No, I am not a revered doctor, brother; no, all the knowledge
of this world has not found its abode in me. I have merely the science of
discerning truth from falsehood. And as I know nothing in the world so noble
and so beautiful as the holy fervour of genuine piety, so there is nothing,
I think, so odious as the whitewashed outside of a specious zeal; as those
downright imposters, those bigots whose sacrilegious and deceitful grimaces
impose on others with impunity, and who trifle as they like with all that
mankind holds sacred; those men who, wholly given to mercenary ends, trade
upon godliness, and would purchase honour and reputation at the cost of
hypocritical looks and affected groans; who, seized with strange ardour,
make use of the next world to secure their fortune in this; who, with great
affectation and many prayers, daily preach solitude and retirement while
they themselves live at Court; who know how to reconcile their zeal with
their vices; who are passionate, revengeful, faithless, full of deceit,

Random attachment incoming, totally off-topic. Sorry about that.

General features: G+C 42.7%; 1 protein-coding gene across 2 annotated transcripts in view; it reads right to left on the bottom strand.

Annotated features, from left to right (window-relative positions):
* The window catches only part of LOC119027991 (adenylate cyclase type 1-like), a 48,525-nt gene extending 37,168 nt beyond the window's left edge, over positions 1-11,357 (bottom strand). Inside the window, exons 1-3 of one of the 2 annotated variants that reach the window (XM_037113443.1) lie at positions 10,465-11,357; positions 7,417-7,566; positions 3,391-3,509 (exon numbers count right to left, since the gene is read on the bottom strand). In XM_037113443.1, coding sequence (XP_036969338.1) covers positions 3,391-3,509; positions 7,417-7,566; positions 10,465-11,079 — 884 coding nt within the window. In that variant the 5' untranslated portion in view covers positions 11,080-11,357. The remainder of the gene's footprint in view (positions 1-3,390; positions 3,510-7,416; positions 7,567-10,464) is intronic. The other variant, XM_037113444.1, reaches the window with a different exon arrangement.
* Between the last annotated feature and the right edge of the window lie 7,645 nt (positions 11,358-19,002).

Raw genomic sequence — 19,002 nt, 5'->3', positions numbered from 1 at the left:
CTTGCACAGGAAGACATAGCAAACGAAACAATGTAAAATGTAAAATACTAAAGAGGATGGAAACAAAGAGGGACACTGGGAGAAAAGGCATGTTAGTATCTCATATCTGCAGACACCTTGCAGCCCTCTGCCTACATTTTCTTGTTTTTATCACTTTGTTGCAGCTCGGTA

and who, to work the destruction of a fellow-man, insolently cover their
fierce resentment with the cause of Heaven. They are so much the more dangerous
in that they, in their bitter wrath, use against us those weapons which
men revere; and their anger, which everybody lauds, assassinates us with
a consecrated weapon. There are too many such mean hypocrites in the world;
but from them the truly pious are easy to distinguish. Our age offers us
abundant and glorious examples, my brother. Look at Ariston, look at Périande,
Oronte, Alcidamus, Polydore, and Clitandre. No one will refuse them this
title. They are no pretenders to virtue. You never see in them this unbearable
ostentation, and their piety is human and tractable. They never censure
the doings of others; they think there is too much pride in such censure;
and leaving lofty words to others, they only reprove our actions by their
own virtue. They do not trust to the appearance of evil, and are more inclined
to judge kindly of others. We find no cabals, no intrigues among them; all
their anxiety is to live a holy life. They never persecute the sinner, but
they hate the sin. They do not care to display for the interest of Heaven
a more ardent zeal than Heaven itself displays. These are people after my
own heart; it is thus we should live; this is the pattern for us to follow.
Tartuffe is not of this stamp, I know. You speak with the best intention
of his goodness, but I fear you are dazzled by false appearances.
Credits: Reprinted from The Dramatic Works of Molière, Vol. II.
Ed. Charles Heron Wall. London: George Bell & Sons, 1898.
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